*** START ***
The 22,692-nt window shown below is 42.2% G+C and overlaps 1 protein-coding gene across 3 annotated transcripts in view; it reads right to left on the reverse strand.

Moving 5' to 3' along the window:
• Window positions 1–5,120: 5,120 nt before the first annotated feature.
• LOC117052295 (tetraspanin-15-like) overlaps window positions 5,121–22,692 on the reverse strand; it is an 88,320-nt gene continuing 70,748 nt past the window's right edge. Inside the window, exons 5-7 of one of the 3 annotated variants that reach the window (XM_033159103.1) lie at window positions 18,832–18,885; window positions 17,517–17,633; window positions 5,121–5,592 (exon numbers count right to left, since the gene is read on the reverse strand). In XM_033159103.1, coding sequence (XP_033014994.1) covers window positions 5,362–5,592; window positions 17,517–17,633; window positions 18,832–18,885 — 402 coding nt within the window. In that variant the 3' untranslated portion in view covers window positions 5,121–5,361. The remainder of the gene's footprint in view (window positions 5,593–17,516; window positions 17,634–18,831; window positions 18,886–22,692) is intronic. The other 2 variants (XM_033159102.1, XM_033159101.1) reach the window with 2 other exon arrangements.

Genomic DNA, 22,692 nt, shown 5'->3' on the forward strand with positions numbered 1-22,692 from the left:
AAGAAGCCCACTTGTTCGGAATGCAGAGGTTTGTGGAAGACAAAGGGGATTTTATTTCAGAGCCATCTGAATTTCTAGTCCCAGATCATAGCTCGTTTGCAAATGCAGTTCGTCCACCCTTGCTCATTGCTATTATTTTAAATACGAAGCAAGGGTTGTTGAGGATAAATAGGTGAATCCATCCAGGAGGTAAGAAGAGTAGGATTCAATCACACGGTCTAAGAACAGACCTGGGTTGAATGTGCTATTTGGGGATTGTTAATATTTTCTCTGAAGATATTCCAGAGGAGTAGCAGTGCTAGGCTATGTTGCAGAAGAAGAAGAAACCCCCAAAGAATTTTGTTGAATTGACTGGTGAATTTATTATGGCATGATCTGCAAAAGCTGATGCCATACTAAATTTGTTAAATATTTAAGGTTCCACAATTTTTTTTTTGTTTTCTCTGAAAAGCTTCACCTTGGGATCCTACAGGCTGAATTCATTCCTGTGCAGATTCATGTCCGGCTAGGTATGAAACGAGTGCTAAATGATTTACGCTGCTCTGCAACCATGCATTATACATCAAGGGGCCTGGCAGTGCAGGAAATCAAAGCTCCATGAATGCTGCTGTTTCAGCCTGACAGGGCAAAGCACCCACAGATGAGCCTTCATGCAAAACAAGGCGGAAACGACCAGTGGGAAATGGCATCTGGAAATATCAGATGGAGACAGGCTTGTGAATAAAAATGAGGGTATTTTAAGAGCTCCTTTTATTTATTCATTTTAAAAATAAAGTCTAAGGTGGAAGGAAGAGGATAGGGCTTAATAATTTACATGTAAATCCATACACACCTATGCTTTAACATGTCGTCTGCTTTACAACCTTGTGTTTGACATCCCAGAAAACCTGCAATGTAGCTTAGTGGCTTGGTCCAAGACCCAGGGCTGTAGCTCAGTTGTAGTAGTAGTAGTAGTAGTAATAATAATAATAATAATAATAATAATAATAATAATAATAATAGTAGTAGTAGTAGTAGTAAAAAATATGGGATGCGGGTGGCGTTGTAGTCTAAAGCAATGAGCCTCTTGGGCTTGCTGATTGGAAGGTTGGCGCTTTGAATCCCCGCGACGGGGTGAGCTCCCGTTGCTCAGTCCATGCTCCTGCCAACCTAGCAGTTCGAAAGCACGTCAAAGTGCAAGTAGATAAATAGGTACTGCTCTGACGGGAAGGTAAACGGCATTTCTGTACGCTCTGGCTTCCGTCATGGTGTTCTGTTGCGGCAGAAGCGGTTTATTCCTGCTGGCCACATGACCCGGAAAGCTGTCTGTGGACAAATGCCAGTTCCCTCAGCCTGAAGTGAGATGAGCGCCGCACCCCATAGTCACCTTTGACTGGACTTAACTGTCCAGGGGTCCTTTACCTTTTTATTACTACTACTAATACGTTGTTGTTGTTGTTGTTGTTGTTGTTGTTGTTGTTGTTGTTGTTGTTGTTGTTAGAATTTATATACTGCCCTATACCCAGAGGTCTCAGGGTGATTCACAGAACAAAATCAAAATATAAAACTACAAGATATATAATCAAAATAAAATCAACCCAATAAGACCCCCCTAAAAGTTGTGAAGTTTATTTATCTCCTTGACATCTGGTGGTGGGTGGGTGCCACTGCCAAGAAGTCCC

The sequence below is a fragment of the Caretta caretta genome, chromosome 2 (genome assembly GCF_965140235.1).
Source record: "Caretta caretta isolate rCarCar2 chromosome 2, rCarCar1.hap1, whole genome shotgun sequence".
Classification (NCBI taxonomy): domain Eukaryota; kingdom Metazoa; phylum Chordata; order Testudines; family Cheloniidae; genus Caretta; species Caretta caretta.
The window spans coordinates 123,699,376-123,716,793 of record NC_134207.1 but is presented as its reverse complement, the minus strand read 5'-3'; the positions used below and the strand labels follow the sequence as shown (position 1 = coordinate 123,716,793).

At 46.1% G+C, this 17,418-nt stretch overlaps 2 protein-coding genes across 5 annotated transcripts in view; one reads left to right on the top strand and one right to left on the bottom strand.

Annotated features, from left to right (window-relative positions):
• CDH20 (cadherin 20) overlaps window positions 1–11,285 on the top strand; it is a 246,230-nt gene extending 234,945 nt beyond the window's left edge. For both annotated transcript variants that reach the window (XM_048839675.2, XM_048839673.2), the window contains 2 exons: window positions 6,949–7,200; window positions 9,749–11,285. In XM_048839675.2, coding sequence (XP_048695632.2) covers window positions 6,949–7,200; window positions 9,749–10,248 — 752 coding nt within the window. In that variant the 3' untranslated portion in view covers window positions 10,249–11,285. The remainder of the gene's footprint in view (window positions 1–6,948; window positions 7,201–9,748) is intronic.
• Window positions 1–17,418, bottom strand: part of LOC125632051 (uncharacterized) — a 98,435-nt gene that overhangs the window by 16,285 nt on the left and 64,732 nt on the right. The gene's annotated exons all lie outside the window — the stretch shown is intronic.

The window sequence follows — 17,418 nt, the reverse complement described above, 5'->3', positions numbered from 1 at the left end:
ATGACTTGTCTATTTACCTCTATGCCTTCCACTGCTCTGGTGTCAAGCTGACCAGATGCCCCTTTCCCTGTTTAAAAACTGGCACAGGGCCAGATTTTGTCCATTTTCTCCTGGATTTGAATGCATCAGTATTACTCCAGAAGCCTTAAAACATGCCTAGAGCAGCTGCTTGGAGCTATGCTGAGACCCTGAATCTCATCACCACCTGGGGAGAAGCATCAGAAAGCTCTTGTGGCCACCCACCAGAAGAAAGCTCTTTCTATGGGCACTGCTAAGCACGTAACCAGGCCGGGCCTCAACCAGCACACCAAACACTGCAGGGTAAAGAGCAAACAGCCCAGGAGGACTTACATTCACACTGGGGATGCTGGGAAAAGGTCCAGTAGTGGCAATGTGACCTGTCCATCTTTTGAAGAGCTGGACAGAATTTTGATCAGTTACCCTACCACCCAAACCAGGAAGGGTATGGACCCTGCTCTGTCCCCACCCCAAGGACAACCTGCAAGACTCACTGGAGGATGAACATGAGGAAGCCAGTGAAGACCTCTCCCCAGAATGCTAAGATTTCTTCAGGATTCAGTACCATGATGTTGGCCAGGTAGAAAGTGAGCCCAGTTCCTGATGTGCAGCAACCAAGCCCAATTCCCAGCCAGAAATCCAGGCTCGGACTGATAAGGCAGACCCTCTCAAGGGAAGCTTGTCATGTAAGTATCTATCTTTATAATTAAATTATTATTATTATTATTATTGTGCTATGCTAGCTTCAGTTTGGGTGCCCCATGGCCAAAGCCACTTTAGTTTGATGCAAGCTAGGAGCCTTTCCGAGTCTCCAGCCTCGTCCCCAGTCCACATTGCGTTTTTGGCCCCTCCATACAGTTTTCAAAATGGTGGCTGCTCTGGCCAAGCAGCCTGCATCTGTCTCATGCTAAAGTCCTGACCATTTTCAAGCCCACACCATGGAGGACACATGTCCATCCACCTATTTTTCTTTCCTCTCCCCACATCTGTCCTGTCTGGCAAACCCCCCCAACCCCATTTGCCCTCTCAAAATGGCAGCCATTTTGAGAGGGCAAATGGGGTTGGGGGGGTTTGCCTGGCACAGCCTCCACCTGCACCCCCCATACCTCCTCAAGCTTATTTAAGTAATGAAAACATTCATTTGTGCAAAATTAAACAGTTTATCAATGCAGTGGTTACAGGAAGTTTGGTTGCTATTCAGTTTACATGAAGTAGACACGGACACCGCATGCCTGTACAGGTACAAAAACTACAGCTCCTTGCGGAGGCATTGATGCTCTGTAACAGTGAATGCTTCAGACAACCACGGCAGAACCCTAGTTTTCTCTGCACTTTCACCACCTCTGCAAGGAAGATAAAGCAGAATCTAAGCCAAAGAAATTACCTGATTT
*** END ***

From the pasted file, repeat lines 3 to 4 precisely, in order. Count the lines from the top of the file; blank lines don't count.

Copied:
• Window positions 1–5,120: 5,120 nt before the first annotated feature.
• LOC117052295 (tetraspanin-15-like) overlaps window positions 5,121–22,692 on the reverse strand; it is an 88,320-nt gene continuing 70,748 nt past the window's right edge. Inside the window, exons 5-7 of one of the 3 annotated variants that reach the window (XM_033159103.1) lie at window positions 18,832–18,885; window positions 17,517–17,633; window positions 5,121–5,592 (exon numbers count right to left, since the gene is read on the reverse strand). In XM_033159103.1, coding sequence (XP_033014994.1) covers window positions 5,362–5,592; window positions 17,517–17,633; window positions 18,832–18,885 — 402 coding nt within the window. In that variant the 3' untranslated portion in view covers window positions 5,121–5,361. The remainder of the gene's footprint in view (window positions 5,593–17,516; window positions 17,634–18,831; window positions 18,886–22,692) is intronic. The other 2 variants (XM_033159102.1, XM_033159101.1) reach the window with 2 other exon arrangements.